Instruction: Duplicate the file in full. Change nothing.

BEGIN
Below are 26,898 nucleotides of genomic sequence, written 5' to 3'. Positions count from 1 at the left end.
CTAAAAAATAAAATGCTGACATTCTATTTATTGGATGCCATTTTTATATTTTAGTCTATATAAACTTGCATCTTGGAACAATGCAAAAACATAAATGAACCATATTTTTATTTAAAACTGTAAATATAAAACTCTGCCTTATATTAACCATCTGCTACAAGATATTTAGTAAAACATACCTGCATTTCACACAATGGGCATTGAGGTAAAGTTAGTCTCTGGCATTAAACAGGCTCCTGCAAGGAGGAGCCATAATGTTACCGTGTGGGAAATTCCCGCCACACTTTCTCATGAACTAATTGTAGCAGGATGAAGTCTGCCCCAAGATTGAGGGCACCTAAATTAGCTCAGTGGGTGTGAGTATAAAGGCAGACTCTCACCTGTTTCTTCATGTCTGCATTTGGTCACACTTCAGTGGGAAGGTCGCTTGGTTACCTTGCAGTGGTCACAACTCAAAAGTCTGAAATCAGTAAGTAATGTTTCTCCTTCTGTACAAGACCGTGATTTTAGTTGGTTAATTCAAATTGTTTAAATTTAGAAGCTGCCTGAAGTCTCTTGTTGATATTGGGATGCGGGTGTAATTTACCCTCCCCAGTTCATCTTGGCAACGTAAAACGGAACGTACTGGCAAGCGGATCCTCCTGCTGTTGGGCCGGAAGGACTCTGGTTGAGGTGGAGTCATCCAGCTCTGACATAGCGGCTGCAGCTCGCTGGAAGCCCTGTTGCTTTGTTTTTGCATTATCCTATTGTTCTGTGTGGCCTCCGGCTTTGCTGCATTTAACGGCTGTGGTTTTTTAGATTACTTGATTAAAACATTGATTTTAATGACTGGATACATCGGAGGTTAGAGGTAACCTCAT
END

Below are 26,898 nucleotides of genomic sequence, written 5' to 3'. Positions count from 1 at the left end.
CTAAAAAATAAAATGCTGACATTCTATTTATTGGATGCCATTTTTATATTTTAGTCTATATAAACTTGCATCTTGGAACAATGCAAAAACATAAATGAACCATATTTTTATTTAAAACTGTAAATATAAAACTCTGCCTTATATTAACCATCTGCTACAAGATATTTAGTAAAACATACCTGCATTTCACACAATGGGCATTGAGGTAAAGTTAGTCTCTGGCATTAAACAGGCTCCTGCAAGGAGGAGCCATAATGTTACCGTGTGGGAAATTCCCGCCACACTTTCTCATGAACTAATTGTAGCAGGATGAAGTCTGCCCCAAGATTGAGGGCACCTAAATTAGCTCAGTGGGTGTGAGTATAAAGGCAGACTCTCACCTGTTTCTTCATGTCTGCATTTGGTCACACTTCAGTGGGAAGGTCGCTTGGTTACCTTGCAGTGGTCACAACTCAAAAGTCTGAAATCAGTAAGTAATGTTTCTCCTTCTGTACAAGACCGTGATTTTAGTTGGTTAATTCAAATTGTTTAAATTTAGAAGCTGCCTGAAGTCTCTTGTTGATATTGGGATGCGGGTGTAATTTACCCTCCCCAGTTCATCTTGGCAACGTAAAACGGAACGTACTGGCAAGCGGATCCTCCTGCTGTTGGGCCGGAAGGACTCTGGTTGAGGTGGAGTCATCCAGCTCTGACATAGCGGCTGCAGCTCGCTGGAAGCCCTGTTGCTTTGTTTTTGCATTATCCTATTGTTCTGTGTGGCCTCCGGCTTTGCTGCATTTAACGGCTGTGGTTTTTTAGATTACTTGATTAAAACATTGATTTTAATGACTGGATACATCGGAGGTTAGAGGTAACCTCAT